Sie sind hier:


M.Sc. Tillmann Wiegold

M.Sc. Tillmann Wiegold Foto von M.Sc. Tillmann Wiegold

(+49)231 755-7902

By appointment


Raum 149

Weitere Kontaktdaten

Institute of Mechanics

Department of Mechanical Engineering

TU Dortmund

Leonhard-Euler-Strasse 5

D-44227 Dortmund



Education & Professional Experience

Since 03/2018 Research Assistant, Institute of Mechanics, TU Dortmund, Germany
08/2016-02/2018 M. Sc. in Mechanical Engineering, TU Dortmund, Germany
Thesis: "On phase field modeling of ductile damage"
10/2011-08/2016 B. Sc. in Mechanical Engineering, TU Dortmund, Germany
Thesis: "Gradientenerweiterung eines Schädigungsmodells"
07/2016-02/2018 Student Assistant, Institute of Mechanics, TU Dortmund, Germany


D-A-CH Project (DFG, FWF) - Computational Modeling of Vesicle-Mediated Cell Transport  (CM-TransCell)
(Start: March 2018)
PIs: S. Klinge and G. A. Holzapfel
Coworkers: T. Wiegold and D. Haspinger

The particularly important characteristics of eukaryotic cells are the enormous complexity of their membrane anatomy and the high level of organization of the transport processes. The surprisingly precise manner of the routing of vesicles to various intracellular and extracellular destinations can be illustrated by numerous examples such as the release of neurotransmitters into the presynaptic region of a nerve cell and the export of insulin to the cell surface.

The key idea of the present project is to couple results of biomedical investigations and mechano-mathematical models with the highly efficient engineering software packages in order to simulate this type of processes, in particular the vesicle transport. The results should bridge the theoretical investigations and medical praxis and shift the paradigm in understanding and remedying different diseases, which certainly is the primary and long-term goal of the project. The individual objectives coincide with the modeling of single aspects of the vesicle transport, namely with the simulation of mechanisms by which the vesicles form, find their correct destination, fuse with organelles and deliver their cargo. The application of several different approaches is envisaged for this purpose, but three main strategies build the underlying skeleton: the theory of lipid bilayer membranes, the homogenization method and the diffusion theory. The mentioned approaches will furthermore be combined with the modern numerical techniques such as the finite element method and the multiscale finite element method.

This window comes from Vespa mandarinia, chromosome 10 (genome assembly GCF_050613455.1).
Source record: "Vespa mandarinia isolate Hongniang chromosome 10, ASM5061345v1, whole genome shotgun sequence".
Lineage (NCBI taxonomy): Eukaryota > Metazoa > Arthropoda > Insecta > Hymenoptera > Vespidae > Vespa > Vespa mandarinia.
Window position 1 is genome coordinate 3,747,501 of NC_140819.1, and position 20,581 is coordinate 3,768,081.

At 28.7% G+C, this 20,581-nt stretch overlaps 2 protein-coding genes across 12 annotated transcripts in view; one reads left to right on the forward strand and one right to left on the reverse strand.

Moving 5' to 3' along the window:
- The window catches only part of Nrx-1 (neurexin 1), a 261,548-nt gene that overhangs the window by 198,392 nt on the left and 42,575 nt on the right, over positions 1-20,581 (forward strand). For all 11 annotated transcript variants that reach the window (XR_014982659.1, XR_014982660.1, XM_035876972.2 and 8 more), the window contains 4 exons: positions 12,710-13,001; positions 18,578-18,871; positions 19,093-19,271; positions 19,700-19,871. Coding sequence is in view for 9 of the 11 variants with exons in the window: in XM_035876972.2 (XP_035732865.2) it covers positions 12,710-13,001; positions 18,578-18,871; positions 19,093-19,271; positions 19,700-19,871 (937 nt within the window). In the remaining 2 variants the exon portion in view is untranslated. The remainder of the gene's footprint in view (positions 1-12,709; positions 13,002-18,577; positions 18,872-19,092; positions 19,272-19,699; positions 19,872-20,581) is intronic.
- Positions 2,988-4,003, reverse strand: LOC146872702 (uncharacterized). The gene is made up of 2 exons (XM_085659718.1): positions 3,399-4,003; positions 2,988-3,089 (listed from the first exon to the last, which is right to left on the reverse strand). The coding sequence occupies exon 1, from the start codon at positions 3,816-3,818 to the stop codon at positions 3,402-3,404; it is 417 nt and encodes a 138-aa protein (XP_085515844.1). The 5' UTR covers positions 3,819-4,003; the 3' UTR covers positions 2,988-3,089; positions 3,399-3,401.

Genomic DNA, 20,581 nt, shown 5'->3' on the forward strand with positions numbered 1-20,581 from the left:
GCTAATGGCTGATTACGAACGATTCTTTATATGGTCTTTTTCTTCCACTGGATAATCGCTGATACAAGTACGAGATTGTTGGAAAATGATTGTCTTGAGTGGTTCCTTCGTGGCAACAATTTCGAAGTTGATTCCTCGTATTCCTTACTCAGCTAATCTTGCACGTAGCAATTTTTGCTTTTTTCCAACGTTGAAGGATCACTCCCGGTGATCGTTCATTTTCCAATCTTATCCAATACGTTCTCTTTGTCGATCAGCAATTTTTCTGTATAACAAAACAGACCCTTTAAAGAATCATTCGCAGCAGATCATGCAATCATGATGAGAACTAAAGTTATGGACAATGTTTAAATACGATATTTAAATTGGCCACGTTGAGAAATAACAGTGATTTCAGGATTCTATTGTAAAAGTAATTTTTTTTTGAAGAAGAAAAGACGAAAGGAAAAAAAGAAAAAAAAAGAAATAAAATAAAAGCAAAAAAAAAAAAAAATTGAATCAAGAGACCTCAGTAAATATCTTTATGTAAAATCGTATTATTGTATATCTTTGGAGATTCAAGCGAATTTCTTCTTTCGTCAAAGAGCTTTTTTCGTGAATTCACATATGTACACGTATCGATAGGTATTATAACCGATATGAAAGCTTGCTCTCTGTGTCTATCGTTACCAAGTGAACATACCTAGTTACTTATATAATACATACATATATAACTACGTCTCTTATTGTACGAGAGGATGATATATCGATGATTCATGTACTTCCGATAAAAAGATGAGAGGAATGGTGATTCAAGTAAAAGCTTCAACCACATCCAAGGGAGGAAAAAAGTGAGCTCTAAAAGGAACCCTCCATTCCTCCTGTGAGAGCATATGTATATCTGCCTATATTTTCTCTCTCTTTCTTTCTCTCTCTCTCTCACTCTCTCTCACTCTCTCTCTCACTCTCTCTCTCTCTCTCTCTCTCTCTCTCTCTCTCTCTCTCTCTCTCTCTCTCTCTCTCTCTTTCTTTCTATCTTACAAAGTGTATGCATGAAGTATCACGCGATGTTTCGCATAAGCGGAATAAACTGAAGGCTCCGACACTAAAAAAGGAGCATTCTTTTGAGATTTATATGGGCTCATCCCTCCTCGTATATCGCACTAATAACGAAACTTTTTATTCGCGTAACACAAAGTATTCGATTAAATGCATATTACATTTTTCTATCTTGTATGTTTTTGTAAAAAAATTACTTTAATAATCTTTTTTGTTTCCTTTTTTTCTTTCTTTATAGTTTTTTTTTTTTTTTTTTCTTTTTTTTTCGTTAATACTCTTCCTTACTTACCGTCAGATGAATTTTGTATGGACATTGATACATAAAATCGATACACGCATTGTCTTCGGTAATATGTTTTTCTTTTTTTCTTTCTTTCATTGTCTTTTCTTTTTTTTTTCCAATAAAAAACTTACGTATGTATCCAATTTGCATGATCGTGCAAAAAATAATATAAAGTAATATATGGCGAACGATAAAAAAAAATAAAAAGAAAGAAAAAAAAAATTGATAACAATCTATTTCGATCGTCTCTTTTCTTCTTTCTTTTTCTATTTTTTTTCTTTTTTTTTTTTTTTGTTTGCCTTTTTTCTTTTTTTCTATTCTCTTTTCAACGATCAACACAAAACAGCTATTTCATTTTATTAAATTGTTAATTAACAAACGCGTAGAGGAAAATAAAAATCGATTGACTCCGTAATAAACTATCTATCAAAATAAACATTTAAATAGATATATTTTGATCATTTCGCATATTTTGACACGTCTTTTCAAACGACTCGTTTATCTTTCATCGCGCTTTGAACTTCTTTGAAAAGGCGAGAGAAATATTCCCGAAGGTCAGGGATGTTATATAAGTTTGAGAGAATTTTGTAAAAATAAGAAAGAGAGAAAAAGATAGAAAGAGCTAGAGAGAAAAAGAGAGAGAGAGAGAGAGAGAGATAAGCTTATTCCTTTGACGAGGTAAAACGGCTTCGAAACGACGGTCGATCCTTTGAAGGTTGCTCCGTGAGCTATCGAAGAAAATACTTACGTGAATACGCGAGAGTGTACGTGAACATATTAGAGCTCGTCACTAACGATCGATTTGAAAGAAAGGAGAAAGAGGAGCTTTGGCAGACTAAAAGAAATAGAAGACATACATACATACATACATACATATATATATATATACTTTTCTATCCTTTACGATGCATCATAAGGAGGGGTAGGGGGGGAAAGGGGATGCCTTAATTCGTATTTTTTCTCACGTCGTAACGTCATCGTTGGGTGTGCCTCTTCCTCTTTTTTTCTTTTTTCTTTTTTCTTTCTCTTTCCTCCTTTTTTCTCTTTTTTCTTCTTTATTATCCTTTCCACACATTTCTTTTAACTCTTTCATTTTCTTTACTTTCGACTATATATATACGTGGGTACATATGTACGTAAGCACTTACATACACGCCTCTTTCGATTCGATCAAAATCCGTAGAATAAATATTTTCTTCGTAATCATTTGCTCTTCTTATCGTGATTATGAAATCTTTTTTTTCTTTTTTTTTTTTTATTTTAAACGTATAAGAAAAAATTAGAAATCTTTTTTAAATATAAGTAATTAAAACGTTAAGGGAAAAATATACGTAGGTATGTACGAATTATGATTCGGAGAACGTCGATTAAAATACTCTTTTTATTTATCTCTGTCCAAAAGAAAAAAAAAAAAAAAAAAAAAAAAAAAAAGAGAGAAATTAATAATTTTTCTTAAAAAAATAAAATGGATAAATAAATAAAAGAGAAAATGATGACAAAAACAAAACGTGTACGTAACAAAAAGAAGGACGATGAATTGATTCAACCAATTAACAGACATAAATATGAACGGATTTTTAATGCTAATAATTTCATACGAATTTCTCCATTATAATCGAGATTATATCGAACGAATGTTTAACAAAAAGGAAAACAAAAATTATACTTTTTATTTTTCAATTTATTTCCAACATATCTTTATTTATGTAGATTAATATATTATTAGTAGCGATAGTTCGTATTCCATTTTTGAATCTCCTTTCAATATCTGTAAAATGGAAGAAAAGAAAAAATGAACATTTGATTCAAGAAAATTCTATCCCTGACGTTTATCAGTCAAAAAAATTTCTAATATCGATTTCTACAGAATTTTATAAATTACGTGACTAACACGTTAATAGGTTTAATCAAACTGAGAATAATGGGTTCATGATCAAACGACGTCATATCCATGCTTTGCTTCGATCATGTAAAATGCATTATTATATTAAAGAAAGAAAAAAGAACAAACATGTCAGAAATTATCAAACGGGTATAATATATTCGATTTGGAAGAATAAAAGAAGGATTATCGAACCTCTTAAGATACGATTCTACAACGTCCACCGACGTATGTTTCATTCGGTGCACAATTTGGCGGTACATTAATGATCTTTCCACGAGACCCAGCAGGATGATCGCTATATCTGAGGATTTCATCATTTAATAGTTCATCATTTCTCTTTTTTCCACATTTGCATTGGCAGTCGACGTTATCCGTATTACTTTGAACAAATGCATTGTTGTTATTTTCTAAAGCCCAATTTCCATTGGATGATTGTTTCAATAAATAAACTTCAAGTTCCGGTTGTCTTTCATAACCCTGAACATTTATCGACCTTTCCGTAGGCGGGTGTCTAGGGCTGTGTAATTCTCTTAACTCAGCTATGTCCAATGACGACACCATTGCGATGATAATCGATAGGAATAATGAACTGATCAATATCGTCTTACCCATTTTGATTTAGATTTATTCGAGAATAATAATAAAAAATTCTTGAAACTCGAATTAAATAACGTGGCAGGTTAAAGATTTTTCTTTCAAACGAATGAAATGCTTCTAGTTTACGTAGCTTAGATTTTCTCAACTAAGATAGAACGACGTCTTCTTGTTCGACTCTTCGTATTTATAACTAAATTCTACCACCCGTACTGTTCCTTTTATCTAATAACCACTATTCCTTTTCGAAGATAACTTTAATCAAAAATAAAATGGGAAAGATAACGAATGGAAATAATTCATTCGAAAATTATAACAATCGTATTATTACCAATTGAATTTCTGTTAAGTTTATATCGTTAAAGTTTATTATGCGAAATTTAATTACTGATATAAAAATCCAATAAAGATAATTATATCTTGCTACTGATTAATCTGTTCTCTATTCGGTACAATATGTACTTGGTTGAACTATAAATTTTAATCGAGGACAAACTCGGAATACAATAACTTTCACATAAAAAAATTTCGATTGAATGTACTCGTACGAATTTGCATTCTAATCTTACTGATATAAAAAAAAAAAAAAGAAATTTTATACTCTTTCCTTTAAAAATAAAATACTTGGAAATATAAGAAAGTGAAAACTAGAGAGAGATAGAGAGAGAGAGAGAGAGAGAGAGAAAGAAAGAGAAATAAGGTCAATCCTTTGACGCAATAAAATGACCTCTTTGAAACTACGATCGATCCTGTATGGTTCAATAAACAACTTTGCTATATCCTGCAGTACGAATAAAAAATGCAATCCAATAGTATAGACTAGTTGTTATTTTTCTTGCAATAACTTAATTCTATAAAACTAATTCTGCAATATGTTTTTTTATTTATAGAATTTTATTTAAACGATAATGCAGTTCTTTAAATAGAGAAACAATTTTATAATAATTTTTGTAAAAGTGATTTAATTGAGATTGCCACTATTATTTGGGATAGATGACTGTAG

In the final stage, the realization of single objectives will allow the simulation of vesicle transport as a continuous process and the study of the impact of various factors on the whole process. This way, the project will yield a significant shift from "static" bio-computations related to the single cell compartments and substeps of its activities, to the "dynamic" simulation of the real living processes.


Publications in journals (reviewed)


  • Viscoelsaticity of cross-linked actin network embedded in cytosol
    89th GAMM Annual Meeting, Munich, Germany, March 19-23, 2018

Contributions in books and in proceeding books

  • M. Awd, S. Siddique, J. Johannsen, T. Wiegold, S. Klinge, C. Emmelmann, F. Walther, 2018
    Quality assurance of additively manufactured alloys for aerospace industry by non-destructive testing and numerical modeling,
    Proceedings of the 10th International Conference on Non-destructive Testing in Aero-space (2018) 1-10